The Alberta Party isn't going anywhere, but they do have a lot of work to do.At their Annual General Meeting two weekends ago, it was obvious party members were not only interested in moving forward, but also that it would be best to do so as a political party.
However, in my Highwood constituency, it means absolutely nothing unless the Alberta Party can gain some footing here. And my hope is that it does.
For the first time in a very long time, April saw two parties duke it out in Okotoks and High River. If you look at the history of MLAs in our area, it comes as no surprise that the MLA chosen was one who had the highest likelihood of being easily recognized. John Barlow had little chance of becoming a Minister, but Danielle Smith had a great chance of being the Premier, and an even better chance of being the Leader of the Opposition. Policy had little to do with it.
However, the position that Danielle Smith is in is one of a megaphone. All she can be is a noise-maker, and honestly Rob Anderson and Shayne Saskiw have been doing more of that. Due to the fact that she did not form government, what she says does not go in the Legislature, and the next three years will prove no different.
Eventually, Highwood will realize that their interests are far from being well-represented. They'll look at the Wildrose and say "you're not cutting it". They'll look at the PCs and say "you're not representing us well, either." They'll have to entertain someone new.
They won't entertain anybody who isn't local. Okotokians and High Riverites hate the idea of being represented by anyone outside their area. Nobody else gets how special our area is, from the culture we breed to the increasing economic influence we sway (with both communities experiencing 20+% growth in the past year). Nobody else gets our challenges either, from our water shortages to our changing demographics. Anybody who represents us must know us.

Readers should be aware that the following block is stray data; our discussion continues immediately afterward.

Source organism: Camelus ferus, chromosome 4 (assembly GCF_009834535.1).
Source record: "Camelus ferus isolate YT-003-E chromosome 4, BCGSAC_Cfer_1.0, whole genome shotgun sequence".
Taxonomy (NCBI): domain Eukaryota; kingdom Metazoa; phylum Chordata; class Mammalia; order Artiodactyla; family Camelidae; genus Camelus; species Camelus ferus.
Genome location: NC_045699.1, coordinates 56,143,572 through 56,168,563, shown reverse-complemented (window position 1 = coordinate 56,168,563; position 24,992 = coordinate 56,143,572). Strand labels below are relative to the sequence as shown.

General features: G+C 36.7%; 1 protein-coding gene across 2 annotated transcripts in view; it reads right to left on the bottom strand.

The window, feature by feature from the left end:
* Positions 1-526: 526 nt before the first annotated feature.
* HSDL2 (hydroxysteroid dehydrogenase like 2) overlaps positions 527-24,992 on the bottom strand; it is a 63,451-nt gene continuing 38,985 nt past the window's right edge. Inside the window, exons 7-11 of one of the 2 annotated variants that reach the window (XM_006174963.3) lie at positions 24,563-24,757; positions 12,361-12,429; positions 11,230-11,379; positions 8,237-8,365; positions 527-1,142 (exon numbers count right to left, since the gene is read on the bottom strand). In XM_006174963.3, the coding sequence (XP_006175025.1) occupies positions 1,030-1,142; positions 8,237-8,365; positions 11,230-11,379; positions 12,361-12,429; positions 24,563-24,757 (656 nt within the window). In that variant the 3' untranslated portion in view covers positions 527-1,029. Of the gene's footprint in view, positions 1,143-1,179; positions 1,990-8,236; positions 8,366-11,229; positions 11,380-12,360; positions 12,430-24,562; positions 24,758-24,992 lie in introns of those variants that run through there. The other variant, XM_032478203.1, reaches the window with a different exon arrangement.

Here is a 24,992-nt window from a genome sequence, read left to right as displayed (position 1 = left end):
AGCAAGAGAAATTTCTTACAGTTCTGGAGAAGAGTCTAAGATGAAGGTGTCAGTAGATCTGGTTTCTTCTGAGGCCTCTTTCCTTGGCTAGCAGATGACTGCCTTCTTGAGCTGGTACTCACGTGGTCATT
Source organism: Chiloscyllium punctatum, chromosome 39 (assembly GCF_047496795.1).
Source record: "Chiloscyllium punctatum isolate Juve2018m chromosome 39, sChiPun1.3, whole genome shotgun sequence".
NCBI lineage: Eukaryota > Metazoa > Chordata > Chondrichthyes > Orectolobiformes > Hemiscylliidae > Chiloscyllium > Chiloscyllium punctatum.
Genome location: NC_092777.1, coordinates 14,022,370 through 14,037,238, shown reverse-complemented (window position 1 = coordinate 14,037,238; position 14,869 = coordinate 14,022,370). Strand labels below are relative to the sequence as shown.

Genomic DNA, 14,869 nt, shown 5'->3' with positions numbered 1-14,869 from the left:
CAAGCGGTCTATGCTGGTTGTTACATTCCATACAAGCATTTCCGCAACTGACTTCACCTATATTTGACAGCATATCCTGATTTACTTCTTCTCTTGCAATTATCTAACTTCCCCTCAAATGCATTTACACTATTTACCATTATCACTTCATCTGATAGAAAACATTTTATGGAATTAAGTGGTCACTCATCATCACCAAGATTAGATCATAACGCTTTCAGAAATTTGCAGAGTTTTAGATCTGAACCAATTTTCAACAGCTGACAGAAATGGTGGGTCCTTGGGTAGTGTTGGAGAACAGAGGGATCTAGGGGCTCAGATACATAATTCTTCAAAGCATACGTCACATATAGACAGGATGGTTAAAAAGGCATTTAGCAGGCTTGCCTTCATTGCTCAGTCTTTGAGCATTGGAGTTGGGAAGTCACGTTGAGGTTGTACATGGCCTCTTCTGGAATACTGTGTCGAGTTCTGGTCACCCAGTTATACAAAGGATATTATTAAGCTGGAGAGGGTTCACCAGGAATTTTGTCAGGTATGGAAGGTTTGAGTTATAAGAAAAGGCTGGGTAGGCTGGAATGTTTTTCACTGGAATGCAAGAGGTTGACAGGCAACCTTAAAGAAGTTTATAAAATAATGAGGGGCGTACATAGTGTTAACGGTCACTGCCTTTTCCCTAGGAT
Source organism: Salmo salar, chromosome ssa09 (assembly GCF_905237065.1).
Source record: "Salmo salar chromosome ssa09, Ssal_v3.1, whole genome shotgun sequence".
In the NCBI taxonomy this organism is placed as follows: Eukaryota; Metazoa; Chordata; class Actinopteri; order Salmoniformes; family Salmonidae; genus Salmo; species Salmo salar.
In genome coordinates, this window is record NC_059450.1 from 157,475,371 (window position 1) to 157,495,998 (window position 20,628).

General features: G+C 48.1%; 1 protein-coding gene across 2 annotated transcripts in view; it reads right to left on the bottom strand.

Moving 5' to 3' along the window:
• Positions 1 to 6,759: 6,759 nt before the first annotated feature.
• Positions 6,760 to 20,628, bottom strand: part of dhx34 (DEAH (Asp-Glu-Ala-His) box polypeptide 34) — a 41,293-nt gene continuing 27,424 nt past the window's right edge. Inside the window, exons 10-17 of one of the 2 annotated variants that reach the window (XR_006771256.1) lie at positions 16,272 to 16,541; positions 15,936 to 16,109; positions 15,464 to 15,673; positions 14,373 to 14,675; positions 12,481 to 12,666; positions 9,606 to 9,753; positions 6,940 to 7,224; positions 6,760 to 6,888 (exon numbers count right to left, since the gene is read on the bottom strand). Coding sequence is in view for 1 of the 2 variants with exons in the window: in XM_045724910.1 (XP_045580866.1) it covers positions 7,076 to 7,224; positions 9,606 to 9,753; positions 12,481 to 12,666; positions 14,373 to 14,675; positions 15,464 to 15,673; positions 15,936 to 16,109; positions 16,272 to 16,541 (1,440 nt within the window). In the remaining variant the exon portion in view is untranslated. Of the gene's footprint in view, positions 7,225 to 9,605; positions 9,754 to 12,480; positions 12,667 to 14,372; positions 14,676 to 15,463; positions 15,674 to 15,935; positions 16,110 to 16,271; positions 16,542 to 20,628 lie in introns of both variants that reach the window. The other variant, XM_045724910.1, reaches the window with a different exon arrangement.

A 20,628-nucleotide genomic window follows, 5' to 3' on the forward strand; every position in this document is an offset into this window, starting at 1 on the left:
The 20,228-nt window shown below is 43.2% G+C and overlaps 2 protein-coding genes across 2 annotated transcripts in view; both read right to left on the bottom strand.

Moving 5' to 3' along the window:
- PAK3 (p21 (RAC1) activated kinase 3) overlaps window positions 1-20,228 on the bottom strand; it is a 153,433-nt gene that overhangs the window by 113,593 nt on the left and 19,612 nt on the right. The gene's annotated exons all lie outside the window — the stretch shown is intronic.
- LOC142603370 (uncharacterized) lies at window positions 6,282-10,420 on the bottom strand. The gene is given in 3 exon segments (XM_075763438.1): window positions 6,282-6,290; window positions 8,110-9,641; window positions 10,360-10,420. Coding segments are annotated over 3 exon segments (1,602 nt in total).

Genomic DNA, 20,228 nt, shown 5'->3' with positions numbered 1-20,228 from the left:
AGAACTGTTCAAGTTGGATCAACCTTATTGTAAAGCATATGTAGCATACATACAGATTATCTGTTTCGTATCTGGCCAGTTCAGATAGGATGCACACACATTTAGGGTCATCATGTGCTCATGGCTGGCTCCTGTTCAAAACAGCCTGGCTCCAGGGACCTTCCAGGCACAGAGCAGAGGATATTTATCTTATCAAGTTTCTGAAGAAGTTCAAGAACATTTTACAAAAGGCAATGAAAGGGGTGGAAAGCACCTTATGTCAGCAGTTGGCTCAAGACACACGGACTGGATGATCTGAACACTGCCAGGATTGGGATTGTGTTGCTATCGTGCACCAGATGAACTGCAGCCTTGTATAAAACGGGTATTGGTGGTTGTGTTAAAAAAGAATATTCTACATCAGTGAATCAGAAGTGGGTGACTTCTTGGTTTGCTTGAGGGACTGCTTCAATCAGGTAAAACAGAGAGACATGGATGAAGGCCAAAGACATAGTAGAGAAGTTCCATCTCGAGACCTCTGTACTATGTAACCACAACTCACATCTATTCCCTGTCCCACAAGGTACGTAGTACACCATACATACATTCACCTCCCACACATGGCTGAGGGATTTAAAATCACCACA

Liberals and NDP have not been able to mount a local representative for a few elections now. The likelihood of them finding someone is slim.
Not true for the Alberta Party. The Alberta Party will not run anywhere it can't find a local candidate. It's part of their charm, as is their "Big Listen" process, where party members are in personal interactions with constituents about the issues that matter to them, and that any Alberta Party MLA is expected to do the same once elected. And I'm pretty certain finding a local candidate will not be hard. The Alberta Party just needs to help Highwood constituents know why they are relevant, and that will take a lot of work. (Writer's note, if you are interested in helping get started on that work, because you believe in the principles of the Alberta Party, let me know!)